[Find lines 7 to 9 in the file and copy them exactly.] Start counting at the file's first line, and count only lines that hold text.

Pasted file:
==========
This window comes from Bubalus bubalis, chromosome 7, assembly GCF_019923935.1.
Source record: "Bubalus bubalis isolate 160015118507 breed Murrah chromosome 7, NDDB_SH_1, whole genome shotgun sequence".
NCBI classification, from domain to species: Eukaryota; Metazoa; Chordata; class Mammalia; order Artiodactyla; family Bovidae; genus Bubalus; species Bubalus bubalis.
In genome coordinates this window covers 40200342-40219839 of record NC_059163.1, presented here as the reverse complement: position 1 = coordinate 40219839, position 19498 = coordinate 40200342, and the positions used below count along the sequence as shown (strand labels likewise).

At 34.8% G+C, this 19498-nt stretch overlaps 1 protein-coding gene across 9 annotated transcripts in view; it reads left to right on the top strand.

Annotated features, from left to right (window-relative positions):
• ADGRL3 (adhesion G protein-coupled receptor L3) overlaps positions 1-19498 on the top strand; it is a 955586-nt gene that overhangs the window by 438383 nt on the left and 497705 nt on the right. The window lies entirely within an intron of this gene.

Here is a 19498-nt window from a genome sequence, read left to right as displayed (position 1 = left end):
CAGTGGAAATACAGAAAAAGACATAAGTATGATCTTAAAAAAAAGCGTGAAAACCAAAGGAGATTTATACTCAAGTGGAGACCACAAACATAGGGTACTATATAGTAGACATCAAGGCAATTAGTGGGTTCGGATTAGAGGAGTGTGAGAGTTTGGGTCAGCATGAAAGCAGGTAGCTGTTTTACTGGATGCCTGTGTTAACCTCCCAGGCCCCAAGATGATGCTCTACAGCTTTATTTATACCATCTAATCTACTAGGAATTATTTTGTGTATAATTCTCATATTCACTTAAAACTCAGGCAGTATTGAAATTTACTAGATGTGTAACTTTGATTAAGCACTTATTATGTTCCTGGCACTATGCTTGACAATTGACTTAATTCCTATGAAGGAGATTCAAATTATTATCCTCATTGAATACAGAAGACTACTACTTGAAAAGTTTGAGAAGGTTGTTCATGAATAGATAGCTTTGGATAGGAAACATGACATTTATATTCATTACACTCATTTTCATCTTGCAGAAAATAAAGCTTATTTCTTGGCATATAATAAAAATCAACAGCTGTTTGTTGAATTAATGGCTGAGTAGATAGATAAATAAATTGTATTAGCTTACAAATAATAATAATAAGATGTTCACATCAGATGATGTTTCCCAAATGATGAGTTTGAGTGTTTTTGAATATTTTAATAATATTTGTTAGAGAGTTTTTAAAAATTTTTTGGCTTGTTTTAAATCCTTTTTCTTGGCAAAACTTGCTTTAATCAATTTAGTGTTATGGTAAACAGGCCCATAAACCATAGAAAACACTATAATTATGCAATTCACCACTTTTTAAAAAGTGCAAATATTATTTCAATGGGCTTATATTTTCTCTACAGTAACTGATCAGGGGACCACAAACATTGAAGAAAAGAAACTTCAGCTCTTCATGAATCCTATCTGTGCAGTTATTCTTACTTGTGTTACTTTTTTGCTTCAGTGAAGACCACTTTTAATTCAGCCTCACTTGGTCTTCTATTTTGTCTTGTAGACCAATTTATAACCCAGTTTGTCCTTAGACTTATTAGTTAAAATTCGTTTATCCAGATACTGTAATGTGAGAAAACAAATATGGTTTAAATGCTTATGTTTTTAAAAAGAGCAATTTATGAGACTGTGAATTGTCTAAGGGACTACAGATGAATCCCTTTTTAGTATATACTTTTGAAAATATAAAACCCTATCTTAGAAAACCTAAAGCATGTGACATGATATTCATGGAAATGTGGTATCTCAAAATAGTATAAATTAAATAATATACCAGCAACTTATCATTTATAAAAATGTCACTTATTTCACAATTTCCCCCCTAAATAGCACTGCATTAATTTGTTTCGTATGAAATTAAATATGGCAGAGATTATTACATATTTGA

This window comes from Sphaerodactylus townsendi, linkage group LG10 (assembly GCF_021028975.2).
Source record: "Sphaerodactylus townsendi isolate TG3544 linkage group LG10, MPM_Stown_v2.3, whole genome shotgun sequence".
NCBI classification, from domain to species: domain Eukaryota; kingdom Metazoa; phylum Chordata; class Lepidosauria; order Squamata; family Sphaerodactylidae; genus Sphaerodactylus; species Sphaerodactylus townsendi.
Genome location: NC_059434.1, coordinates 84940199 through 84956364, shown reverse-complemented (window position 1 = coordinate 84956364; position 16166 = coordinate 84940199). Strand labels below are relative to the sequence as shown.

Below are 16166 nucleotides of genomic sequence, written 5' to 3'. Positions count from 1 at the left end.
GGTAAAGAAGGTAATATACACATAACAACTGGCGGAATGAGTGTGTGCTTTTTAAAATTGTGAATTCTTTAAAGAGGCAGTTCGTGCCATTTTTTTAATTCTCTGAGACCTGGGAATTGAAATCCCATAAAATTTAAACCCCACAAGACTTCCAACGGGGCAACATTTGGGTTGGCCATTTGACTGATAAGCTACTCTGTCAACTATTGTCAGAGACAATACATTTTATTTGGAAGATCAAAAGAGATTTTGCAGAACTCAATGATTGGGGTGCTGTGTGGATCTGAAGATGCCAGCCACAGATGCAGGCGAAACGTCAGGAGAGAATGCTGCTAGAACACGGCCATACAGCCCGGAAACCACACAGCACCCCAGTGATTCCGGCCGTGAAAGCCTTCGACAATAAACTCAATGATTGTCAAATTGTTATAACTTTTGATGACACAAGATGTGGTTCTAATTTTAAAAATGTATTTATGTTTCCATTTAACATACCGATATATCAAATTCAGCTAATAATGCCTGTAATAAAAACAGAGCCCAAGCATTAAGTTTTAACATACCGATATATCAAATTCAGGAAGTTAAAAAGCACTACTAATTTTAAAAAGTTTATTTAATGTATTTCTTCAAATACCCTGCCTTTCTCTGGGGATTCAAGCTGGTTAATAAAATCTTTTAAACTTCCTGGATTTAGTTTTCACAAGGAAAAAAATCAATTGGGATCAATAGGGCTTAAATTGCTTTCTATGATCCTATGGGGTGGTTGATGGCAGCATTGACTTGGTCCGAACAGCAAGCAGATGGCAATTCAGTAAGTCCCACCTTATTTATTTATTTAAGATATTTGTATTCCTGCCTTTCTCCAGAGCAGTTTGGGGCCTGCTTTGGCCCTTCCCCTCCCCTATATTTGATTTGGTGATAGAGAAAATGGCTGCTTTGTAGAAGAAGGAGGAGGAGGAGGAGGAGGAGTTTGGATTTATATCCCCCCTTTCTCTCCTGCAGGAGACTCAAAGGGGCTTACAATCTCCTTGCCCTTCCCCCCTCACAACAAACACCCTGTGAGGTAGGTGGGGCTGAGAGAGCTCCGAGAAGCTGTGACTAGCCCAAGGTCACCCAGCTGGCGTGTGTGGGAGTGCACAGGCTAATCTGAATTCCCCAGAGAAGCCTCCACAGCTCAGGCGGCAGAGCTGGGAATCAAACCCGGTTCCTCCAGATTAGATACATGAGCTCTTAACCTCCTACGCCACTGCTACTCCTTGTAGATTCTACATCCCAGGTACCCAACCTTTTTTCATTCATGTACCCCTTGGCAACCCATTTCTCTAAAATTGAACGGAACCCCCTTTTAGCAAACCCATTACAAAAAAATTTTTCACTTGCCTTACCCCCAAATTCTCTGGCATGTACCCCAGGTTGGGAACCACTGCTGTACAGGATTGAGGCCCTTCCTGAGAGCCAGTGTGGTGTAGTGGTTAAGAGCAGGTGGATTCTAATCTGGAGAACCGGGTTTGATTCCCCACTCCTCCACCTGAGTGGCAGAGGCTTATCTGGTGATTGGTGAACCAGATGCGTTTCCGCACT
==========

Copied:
• ADGRL3 (adhesion G protein-coupled receptor L3) overlaps positions 1-19498 on the top strand; it is a 955586-nt gene that overhangs the window by 438383 nt on the left and 497705 nt on the right. The window lies entirely within an intron of this gene.

Here is a 19498-nt window from a genome sequence, read left to right as displayed (position 1 = left end):
CAGTGGAAATACAGAAAAAGACATAAGTATGATCTTAAAAAAAAGCGTGAAAACCAAAGGAGATTTATACTCAAGTGGAGACCACAAACATAGGGTACTATATAGTAGACATCAAGGCAATTAGTGGGTTCGGATTAGAGGAGTGTGAGAGTTTGGGTCAGCATGAAAGCAGGTAGCTGTTTTACTGGATGCCTGTGTTAACCTCCCAGGCCCCAAGATGATGCTCTACAGCTTTATTTATACCATCTAATCTACTAGGAATTATTTTGTGTATAATTCTCATATTCACTTAAAACTCAGGCAGTATTGAAATTTACTAGATGTGTAACTTTGATTAAGCACTTATTATGTTCCTGGCACTATGCTTGACAATTGACTTAATTCCTATGAAGGAGATTCAAATTATTATCCTCATTGAATACAGAAGACTACTACTTGAAAAGTTTGAGAAGGTTGTTCATGAATAGATAGCTTTGGATAGGAAACATGACATTTATATTCATTACACTCATTTTCATCTTGCAGAAAATAAAGCTTATTTCTTGGCATATAATAAAAATCAACAGCTGTTTGTTGAATTAATGGCTGAGTAGATAGATAAATAAATTGTATTAGCTTACAAATAATAATAATAAGATGTTCACATCAGATGATGTTTCCCAAATGATGAGTTTGAGTGTTTTTGAATATTTTAATAATATTTGTTAGAGAGTTTTTAAAAATTTTTTGGCTTGTTTTAAATCCTTTTTCTTGGCAAAACTTGCTTTAATCAATTTAGTGTTATGGTAAACAGGCCCATAAACCATAGAAAACACTATAATTATGCAATTCACCACTTTTTAAAAAGTGCAAATATTATTTCAATGGGCTTATATTTTCTCTACAGTAACTGATCAGGGGACCACAAACATTGAAGAAAAGAAACTTCAGCTCTTCATGAATCCTATCTGTGCAGTTATTCTTACTTGTGTTACTTTTTTGCTTCAGTGAAGACCACTTTTAATTCAGCCTCACTTGGTCTTCTATTTTGTCTTGTAGACCAATTTATAACCCAGTTTGTCCTTAGACTTATTAGTTAAAATTCGTTTATCCAGATACTGTAATGTGAGAAAACAAATATGGTTTAAATGCTTATGTTTTTAAAAAGAGCAATTTATGAGACTGTGAATTGTCTAAGGGACTACAGATGAATCCCTTTTTAGTATATACTTTTGAAAATATAAAACCCTATCTTAGAAAACCTAAAGCATGTGACATGATATTCATGGAAATGTGGTATCTCAAAATAGTATAAATTAAATAATATACCAGCAACTTATCATTTATAAAAATGTCACTTATTTCACAATTTCCCCCCTAAATAGCACTGCATTAATTTGTTTCGTATGAAATTAAATATGGCAGAGATTATTACATATTTGA